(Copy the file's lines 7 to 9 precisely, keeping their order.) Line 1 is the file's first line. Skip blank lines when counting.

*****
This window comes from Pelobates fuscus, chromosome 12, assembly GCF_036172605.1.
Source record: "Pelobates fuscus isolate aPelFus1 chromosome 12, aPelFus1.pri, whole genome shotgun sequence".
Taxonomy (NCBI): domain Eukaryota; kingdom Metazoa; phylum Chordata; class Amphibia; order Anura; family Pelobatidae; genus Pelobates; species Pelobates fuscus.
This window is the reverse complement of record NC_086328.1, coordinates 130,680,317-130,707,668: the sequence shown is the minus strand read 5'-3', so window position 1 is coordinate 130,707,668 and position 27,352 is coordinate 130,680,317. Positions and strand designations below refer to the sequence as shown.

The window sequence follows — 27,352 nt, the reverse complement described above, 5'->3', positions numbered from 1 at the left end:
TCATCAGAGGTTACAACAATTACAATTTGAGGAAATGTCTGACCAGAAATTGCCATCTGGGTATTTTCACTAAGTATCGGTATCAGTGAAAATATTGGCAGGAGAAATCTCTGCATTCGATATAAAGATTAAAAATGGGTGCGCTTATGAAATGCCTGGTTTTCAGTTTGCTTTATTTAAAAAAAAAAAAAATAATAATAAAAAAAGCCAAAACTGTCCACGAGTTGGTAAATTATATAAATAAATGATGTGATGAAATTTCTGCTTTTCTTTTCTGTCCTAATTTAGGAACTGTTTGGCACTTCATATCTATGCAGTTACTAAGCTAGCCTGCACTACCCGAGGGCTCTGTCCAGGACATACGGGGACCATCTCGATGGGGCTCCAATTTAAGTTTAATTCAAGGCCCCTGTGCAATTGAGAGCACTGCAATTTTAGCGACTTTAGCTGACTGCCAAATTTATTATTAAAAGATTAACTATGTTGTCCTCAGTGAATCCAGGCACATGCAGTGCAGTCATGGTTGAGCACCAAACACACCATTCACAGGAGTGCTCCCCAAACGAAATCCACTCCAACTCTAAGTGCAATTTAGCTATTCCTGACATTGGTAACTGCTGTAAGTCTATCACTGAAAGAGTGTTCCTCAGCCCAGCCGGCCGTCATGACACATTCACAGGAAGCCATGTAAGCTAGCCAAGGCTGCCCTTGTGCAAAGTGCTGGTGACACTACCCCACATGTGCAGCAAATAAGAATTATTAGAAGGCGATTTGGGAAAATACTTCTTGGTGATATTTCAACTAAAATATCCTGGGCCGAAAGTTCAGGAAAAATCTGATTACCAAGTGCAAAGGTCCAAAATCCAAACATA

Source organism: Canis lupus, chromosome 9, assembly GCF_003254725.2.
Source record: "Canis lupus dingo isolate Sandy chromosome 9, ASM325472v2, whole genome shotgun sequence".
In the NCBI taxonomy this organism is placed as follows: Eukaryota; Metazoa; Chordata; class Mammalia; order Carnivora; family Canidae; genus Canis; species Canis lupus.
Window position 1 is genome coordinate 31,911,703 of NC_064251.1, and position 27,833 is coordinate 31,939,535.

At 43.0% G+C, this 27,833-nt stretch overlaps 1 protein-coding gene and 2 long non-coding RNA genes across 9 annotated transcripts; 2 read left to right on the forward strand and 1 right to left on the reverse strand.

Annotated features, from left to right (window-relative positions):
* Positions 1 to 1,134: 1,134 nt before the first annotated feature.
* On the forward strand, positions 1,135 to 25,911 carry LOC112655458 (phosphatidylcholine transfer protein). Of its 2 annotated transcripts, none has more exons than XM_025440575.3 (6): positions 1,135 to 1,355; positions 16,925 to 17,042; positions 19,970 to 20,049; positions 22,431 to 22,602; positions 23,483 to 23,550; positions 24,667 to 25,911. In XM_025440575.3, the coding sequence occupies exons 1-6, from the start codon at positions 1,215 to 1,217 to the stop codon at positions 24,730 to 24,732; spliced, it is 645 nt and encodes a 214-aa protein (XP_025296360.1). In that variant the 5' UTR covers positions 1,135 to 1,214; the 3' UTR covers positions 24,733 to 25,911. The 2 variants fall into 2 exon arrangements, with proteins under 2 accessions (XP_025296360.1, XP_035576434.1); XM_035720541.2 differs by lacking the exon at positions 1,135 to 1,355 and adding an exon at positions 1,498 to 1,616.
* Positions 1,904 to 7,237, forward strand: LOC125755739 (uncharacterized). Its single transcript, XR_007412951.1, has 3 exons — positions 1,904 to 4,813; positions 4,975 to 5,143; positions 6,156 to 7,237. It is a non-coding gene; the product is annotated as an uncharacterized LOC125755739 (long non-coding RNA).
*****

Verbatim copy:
Source organism: Canis lupus, chromosome 9, assembly GCF_003254725.2.
Source record: "Canis lupus dingo isolate Sandy chromosome 9, ASM325472v2, whole genome shotgun sequence".
In the NCBI taxonomy this organism is placed as follows: Eukaryota; Metazoa; Chordata; class Mammalia; order Carnivora; family Canidae; genus Canis; species Canis lupus.